2.2 Lateral displacement: Tooth pushed back or pulled forward. Try to reposition tooth using finger pressure. Athlete may require local anesthetic to reposition tooth; if so, stabilize tooth by gently biting on towel or handkerchief. Transport immediately to the dentist.
2.3 Intruded tooth: Tooth pushed into gum--- looks short. Do nothing---avoid any repositioning of tooth. Transport immediately to the dentist.
3. Fracture (broken tooth)
If tooth is totally broken in half, save the broken portion and bring to the dental office as described under Avulsion, Item 4. Stabilize portion of tooth left in mouth by gently biting on towel or handkerchief to control bleeding. Should extreme pain occur, limit contact with other teeth, air or tongue. Pulp nerve may be exposed, which is extremely painful to athlete. Immediately, transport patient and tooth fragments to the dentist.
4. Soft tissue laceration
Soft tissue laceration, most commonly the lips and the gingiva. All types of traumatic tooth injuries are often accompanied by soft tissue injuries including hemorrhage, swelling, and lacerations. Frontal impacts absorbed by the upper lip can result in displacement of the tooth from its socket as well as laceration on the lip and on the gums. The emergency management is to give pressure pack with sterile gauze or sterile cloth to control the bleeding and then send the athletic to the dentist.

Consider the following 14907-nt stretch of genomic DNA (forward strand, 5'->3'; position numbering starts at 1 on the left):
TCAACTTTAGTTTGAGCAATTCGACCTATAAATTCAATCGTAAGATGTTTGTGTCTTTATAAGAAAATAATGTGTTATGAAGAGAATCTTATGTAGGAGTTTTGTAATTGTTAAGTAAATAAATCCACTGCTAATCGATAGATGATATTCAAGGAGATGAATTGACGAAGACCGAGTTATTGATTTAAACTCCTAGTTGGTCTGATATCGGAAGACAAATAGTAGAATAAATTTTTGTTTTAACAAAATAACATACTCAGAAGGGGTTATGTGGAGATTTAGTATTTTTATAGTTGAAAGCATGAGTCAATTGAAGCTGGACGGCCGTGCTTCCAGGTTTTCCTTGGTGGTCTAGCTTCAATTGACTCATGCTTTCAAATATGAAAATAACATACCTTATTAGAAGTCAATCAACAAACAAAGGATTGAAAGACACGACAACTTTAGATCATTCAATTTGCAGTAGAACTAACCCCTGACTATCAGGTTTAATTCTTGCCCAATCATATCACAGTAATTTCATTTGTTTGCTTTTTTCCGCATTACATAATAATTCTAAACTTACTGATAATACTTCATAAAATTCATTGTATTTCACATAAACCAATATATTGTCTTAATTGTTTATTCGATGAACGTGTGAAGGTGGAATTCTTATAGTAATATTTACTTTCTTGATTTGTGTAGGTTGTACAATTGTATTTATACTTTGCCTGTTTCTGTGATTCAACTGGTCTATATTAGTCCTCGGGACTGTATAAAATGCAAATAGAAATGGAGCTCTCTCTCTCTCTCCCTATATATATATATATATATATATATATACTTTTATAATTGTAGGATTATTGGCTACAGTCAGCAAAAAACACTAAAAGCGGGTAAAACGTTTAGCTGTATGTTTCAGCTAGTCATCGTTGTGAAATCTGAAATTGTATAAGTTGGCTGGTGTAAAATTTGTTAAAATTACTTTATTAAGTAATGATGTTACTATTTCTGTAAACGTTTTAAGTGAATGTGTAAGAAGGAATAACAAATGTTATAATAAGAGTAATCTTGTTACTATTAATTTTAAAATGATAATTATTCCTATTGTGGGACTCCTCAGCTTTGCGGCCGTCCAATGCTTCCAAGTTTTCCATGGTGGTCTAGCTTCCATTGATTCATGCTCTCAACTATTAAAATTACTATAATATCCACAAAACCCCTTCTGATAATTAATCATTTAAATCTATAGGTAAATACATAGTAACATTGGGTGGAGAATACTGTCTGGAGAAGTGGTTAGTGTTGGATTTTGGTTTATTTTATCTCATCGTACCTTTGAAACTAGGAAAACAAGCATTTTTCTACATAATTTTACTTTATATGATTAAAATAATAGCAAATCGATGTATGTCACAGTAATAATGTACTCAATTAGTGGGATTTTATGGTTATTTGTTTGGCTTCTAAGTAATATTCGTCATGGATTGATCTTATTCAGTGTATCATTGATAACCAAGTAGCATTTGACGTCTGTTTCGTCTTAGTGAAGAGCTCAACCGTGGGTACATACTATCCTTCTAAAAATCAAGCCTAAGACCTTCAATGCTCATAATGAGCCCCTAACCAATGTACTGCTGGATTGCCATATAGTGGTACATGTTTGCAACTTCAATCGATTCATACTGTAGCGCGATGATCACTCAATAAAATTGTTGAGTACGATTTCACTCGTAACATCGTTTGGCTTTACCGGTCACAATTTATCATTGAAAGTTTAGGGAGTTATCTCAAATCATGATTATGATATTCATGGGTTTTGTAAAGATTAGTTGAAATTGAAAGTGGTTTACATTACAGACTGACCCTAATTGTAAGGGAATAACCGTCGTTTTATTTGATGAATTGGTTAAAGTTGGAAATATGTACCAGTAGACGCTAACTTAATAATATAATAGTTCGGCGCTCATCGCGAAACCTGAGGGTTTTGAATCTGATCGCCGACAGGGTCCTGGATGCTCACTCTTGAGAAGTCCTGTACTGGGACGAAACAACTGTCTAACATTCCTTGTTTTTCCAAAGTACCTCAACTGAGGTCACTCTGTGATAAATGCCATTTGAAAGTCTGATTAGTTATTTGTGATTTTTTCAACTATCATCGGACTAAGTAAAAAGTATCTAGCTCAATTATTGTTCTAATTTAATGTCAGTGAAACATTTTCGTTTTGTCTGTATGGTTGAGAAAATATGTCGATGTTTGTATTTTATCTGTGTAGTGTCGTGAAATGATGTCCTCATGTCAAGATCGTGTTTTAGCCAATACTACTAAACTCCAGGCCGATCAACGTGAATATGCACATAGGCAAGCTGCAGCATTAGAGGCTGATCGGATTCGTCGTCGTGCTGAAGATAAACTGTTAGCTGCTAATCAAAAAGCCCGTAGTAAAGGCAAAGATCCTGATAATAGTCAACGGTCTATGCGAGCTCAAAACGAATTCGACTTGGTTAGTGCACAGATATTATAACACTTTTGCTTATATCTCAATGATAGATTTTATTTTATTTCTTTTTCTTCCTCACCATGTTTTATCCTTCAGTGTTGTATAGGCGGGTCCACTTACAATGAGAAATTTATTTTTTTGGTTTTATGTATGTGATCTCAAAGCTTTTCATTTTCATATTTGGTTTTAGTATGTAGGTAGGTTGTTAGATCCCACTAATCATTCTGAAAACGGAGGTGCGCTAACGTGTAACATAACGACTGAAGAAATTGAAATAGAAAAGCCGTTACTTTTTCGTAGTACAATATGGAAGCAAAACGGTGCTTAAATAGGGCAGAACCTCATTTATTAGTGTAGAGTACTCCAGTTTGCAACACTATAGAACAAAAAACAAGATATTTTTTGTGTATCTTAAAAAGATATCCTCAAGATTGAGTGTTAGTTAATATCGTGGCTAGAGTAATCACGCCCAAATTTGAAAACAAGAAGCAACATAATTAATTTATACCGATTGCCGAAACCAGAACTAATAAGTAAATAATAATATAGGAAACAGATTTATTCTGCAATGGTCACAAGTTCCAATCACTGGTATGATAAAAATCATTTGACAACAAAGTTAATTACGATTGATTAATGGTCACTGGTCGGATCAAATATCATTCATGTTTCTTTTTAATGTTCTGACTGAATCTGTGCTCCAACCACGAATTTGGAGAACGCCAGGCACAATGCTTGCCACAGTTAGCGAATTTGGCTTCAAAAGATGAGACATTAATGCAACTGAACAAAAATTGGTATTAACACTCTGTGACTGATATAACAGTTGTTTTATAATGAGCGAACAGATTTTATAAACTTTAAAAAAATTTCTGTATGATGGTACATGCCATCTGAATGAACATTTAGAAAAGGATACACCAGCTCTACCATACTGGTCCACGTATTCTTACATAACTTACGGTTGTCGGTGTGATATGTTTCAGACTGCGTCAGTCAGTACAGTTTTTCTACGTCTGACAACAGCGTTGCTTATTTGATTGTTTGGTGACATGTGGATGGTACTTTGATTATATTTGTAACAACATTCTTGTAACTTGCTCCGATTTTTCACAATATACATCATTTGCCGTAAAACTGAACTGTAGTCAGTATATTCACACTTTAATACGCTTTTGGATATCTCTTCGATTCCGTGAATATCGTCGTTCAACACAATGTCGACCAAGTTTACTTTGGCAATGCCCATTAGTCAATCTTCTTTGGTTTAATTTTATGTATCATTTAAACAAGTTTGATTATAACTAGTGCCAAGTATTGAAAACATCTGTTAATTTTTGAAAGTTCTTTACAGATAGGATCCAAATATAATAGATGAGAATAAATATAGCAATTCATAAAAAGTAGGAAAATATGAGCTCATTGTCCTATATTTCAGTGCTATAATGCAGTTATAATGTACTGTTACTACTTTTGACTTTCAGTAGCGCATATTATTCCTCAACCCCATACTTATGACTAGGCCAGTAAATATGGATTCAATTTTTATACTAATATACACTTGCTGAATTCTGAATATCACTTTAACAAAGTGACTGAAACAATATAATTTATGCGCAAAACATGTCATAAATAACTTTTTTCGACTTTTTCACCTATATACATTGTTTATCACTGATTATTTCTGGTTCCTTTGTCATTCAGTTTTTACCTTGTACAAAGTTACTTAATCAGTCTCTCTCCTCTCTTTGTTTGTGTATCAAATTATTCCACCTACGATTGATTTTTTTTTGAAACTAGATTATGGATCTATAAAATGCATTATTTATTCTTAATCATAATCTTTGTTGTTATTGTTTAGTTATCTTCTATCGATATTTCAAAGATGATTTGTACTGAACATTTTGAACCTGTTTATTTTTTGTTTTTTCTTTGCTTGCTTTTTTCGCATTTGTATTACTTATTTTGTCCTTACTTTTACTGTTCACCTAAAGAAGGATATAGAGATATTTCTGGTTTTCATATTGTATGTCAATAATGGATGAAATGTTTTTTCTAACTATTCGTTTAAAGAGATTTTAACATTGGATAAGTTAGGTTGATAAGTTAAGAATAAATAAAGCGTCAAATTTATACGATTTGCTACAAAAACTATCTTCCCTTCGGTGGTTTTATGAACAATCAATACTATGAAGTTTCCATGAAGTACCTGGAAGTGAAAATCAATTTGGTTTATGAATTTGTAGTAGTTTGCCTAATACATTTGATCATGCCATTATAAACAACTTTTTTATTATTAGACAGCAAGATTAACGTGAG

Precautions for athletes to prevent injury to mouth
1) Mouth guard: Mouth guard is a special type of prosthesis which protects the teeth from all injuries. It covers all the teeth and does not allow direct impact on the teeth.
2) Do not ignore even minor injuries like fracture of the tip of the tooth or gum injuries. Always consult a dentist for needful treatment.
3) Do not leave fracture restorations or faulty restorations as it is. If you find any carious lesion in teeth, always get it restored as early as possible.
4) Always prefer removable prosthesis rather than fixed prosthesis. After retirement from sports, you can switch to fixed prosthesis.
| Conclusion|| |
Coaches and sports teachers working with athletes should know the importance of emergency management and how to manage cases of dental trauma. Use of properly fitted, custom-fabricated athletic mouth guards for the prevention of dental injuries is recommended strongly.
| References|| |
|1.||Banky J. Sports dental injuries. Endod Traumatol 1990;6:208. |
|2.||Emerich K, Kaczmarek J. First aid for dental trauma caused by sports activites: State of knowledge, treatment and prevention. Sports Med 2010;40:361-6. |
|3.||Fasciglione D, Persic R, Pohl Y, Filippi A. Dental injuries in inline skating - level of information and prevention. Dent Traumatol 2007;23:143-8. |
|4.||Navin AI. Prevalence and factors associated with traumatic dental Injuries (TDI) to anterior teeth of 11-13 year old school going children of Mathuravoyal, Chennai. J Oral Health Commun Dent 2010;4:55-60. |
|5.||Abu-Dawoud M, Al-Enezi B, Andersson L. Knowledge of emergency management of avulsed teeth among young physicians and dentists. Dent Traumatol 2007;23:348-55. |
|6.||Usha M. Displacement Injuries: Famdent Practical Dentistry Handbook. 1 st ed, vol. 9. Mumbai: Famdent publications; 2008. p. 84-94. |
|7.||Yamada T, Sawaki Y, Tohani I, Takeuchi M, Ueda M. A study of sports-related mandibular angle fracture: Relation to the position of the third molars. Scand J Med Sci Sports 1998;8:116-9. |